These are five of the pictures of camellias from Nuccio’s Nursery in Altadena that I said last week I would share this week. I will share five more immediately afterward in a second ‘Six on Saturday’ post. I am not certain if there is a rule against doing so, but no one seemed to mind when I did the same to share an over abundance of autumn foliar color last autumn. You can find the second post here:

Brent Green, my colleague who I sometimes mention within the context of my articles, typically in a rather unflattering manner, took these pictures nearly two weeks ago. He lives and works nearby, in the Los Angeles region.

Brent takes horrible pictures. He always has. He was wasting my film on bad pictures such as these in 1986. I told him just before he took these pictures that I really wanted GOOD pictures. These are what I got.

Also, Brent is VERY vain. Back in 1986, when we were roommates in Fremont Hall at Cal Poly in San Luis Obispo, he often had me go get the car to meet him at the bottom of the stairs because he was in that much of a hurry to do whatever he happened to be doing at the time. It might have been getting close to a week since he last got his Grace Jones flat top do done. Perhaps his clothes were getting close to three months old, so he needed a new batch. It was always a rush. The problem was that there was a mirror in our dorm room. I would wait in the red zone at the bottom of the stairs with the engine running for several minutes before going back up to the top floor and most of the way down the long hall to our room to find him staring at himself in that mirror. When I told him that we needed to leave NOW before the car got ticketed, he would still need to add some more Sta-Sof-Fro to his do . . . and stare some more. He had hair back then.

Yes, this is relevant here. Anyway, these are the camellias:

1. Chandleri Elegans or Francine – What do they see off to the right? Why is one cowering behind the other? This picture should have been centered, and wider than tall, or horizontal rather than vertical.P90330

2. Rosette – What is so interesting off to the left that the flower can not look at the camera? Is this supposed to be a picture of the flower low in the picture, or the gravel beyond it?P90330+

3. Red Devil – There are a lot of distracted flowers here. What is this one looking at on the ground? Is the gravel that interesting? Perhaps the vinyl cans are. This one should be centered too.P90330++

4. Demure – This one looks like an album cover from the 1970s; pale, distracted, and off center against an industrial background. It could be a bad picture, or it could be artistic.P90330+++

5. Tata – This one looks like a teenager with bad acne looking down before jumping off the high dive.P90330++++

6. Brent Green – The only good picture of the bunch.P90330+++++

Now . . . how did Brent take such bad pictures of flowers that he could so easily aim the camera at properly, AND take such a perfect selfie without being able to see the picture as he took it? Could it be VANITY?!?

This is the link for Six on Saturday, for anyone else who would like to participate:

Sasanqua Camellia

81219Some might say it blooms very late. Others might say it blooms very early. Regardless, sasanqua camellia, Camellia sasanqua, blooms in autumn or early winter when not much else is blooming. The abundant two inch wide flowers can be pale pink, rich pink, white or red, all with prominent yellow stamens. Some are fluffy with many petals. Others have only a few. Alas, fragrance is rare.

Each cultivar of sasanqua camellia has a distinct personality. Some are strictly upright, and can eventually get somewhat higher than downstairs eaves. Others are too limber to stand upright on their own; so they grow as low mounds, or espaliered onto trellises. With proper pruning that does not compromise bloom too much, some can be pruned as hedges, or as foundations plantings.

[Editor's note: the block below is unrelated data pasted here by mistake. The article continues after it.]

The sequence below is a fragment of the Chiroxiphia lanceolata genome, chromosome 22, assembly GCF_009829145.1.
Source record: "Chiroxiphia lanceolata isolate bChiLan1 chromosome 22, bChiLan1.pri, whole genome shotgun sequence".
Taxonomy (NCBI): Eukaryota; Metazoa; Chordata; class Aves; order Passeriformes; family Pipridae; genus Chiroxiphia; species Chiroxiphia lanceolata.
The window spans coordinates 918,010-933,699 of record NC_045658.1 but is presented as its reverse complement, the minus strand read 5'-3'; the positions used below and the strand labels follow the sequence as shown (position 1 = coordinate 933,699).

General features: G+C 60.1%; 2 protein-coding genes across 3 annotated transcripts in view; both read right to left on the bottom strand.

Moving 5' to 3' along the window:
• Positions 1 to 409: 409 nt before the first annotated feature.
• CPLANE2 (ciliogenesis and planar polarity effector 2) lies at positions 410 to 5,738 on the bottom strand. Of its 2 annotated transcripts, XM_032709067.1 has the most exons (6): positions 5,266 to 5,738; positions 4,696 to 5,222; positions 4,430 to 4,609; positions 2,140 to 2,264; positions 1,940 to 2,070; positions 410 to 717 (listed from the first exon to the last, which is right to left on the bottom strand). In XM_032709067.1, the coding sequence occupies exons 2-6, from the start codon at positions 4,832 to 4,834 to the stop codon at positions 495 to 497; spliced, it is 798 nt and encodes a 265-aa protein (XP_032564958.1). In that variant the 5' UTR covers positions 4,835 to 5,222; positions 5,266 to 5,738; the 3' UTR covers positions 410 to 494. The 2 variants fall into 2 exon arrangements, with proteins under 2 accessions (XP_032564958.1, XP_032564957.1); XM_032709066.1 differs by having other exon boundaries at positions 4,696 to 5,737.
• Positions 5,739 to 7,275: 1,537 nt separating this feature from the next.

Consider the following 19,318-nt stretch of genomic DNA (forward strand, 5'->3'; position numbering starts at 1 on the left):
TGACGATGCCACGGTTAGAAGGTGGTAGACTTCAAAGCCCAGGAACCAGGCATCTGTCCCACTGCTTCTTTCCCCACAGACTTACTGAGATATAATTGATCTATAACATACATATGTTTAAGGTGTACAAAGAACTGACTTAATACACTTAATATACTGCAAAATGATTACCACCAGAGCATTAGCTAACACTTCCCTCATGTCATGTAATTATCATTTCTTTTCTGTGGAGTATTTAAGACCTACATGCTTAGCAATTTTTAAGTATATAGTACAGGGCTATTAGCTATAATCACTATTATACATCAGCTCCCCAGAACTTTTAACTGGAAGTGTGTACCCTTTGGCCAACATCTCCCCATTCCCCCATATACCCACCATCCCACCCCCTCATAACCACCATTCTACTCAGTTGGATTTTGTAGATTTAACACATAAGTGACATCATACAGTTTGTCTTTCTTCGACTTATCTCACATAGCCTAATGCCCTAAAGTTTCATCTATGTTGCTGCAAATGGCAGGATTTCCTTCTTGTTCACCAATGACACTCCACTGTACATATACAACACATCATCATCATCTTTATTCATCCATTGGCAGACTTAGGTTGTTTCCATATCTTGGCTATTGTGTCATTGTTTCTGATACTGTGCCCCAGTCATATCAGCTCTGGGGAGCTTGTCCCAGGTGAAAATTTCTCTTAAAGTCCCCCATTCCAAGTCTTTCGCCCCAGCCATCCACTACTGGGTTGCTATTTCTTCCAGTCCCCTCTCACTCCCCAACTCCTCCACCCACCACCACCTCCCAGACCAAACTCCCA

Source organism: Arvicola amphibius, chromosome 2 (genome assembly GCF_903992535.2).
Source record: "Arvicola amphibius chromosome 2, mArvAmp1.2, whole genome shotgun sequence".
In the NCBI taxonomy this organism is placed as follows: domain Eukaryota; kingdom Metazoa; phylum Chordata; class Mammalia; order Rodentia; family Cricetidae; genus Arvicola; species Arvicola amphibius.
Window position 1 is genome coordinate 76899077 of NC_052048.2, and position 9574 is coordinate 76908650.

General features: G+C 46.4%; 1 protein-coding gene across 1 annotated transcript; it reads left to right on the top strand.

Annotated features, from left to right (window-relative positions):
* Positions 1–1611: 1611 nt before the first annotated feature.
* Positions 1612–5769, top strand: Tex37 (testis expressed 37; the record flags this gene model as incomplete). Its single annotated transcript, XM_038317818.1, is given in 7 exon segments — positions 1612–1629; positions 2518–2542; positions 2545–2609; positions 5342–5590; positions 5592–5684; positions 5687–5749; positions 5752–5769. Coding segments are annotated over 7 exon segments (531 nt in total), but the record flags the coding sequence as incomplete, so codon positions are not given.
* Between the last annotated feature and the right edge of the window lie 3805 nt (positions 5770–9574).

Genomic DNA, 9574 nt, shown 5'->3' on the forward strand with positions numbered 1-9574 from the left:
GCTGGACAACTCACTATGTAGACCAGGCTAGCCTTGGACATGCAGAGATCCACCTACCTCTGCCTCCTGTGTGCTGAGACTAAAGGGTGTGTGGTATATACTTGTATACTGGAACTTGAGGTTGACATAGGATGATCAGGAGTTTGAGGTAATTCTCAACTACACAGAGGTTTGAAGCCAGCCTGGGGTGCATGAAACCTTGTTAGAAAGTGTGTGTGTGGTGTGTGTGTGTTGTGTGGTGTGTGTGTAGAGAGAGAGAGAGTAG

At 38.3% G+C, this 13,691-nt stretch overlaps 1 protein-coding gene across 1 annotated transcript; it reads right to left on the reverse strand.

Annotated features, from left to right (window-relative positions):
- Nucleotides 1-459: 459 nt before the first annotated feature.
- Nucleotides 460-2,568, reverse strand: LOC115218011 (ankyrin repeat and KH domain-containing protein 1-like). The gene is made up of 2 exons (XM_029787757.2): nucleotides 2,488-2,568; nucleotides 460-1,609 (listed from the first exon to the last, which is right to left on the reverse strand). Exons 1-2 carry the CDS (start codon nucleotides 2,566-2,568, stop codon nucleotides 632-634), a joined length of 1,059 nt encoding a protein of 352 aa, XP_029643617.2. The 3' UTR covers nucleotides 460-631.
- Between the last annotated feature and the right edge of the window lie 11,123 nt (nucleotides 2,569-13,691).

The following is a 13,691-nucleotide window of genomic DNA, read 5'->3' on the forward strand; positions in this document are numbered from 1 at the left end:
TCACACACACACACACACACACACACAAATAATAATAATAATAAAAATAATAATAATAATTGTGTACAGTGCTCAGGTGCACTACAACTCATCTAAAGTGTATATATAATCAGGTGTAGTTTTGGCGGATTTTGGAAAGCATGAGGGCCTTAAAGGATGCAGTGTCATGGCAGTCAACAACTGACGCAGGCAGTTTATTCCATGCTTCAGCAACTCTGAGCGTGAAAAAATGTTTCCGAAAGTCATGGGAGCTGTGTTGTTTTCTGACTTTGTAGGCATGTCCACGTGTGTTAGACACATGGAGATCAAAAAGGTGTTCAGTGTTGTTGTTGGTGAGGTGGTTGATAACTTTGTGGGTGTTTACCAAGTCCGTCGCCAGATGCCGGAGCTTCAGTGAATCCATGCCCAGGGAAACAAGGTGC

Sasanqua camellia has been in cultivation for many centuries. Prior to breeding for bloom in the past few centuries, it was grown for tea and tea seed oil, which is extracted from the seeds. This oil is used for culinary purposes and cosmetics. The finely serrate elliptical ‘tea’ leaves are about one to two and a half inches long. The glossy evergreen foliage is appealing throughout the year.

Six on Saturday: Camellias on Parade II – Another Sequel


The camellias are getting meager, but a few are STILL blooming, even a week after the camellias that were blooming so late last week! These pictures were taken at the same time as those for last Saturday. There were just too many to fit into six pictures. Last week, we had two light pink and four white camellias. These are the dark pink or red camellias. There are no pictures of sasanqua camellias, and we have no reticulata camellias.

1. This is probably the biggest of our camellias. I do not know the name of it or any of the camellias here, but I believe that this is one of the old classics that had been around for centuries, and was popular in the 1960s.P80428
2. If this big ruffled dark pink camellia looks like the last one, it just might be. It does not seem to be as deep red, but that might be a result of the exposure.P80428+
3. You know, I do not typically like this simple pink; and I do not typically like this floral form; but for some reason, I really like this simple pink camellia. It just looks so much like a camellia should look.P80428++
4. This floral form is more refined, but looks almost too perfect, as if the flower were assembled by robots on an assembly line.P80428+++
5. This one also seems to have been assembled, but is a bit friendlier. I happen to like such formality.P80428++++
6. Like #3, this one has an unavoidable appeal. It really looks like a camellia should look, although it also looks like it could use some Grecian Formula.P80428+++++
This is the link for Six on Saturday, for anyone else who would like to participate:

Six on Saturday: Camellias on Parade


The camellias are STILL blooming! They may not bloom profusely, but they have been blooming for quite a while. I do not know how many different cultivars are here, but there are more than I can fit into just six pictures. There are six more for next week, although two might be the same. They are the dark pink or red camellias. For this week, we have two light pink and four white camellias. I did not get any picture of the sasanqua camellias. I have not seen reticulata camellias or any other specie here.

1. This clear pink camellia is probably my least favorite of these six, only because it is a bit too casual for my taste.P80421
2. This clear pink camellia looks more refined. I really like this form.P80421+
3. Now we have white, my favorite color, but the bright yellow stamens in the middle make this casual camellia look like a fried egg.P80421++
4. I happen to prefer this fluffier white, with less prominent stamens.P80421+++
5. Wow! This one really looks yummy!P80421++++
6. Now my favorite; so simple, and so white, although, the camellia in the previous pictures actually looks yummier!4bd5
This is the link for Six on Saturday, for anyone else who would like to participate: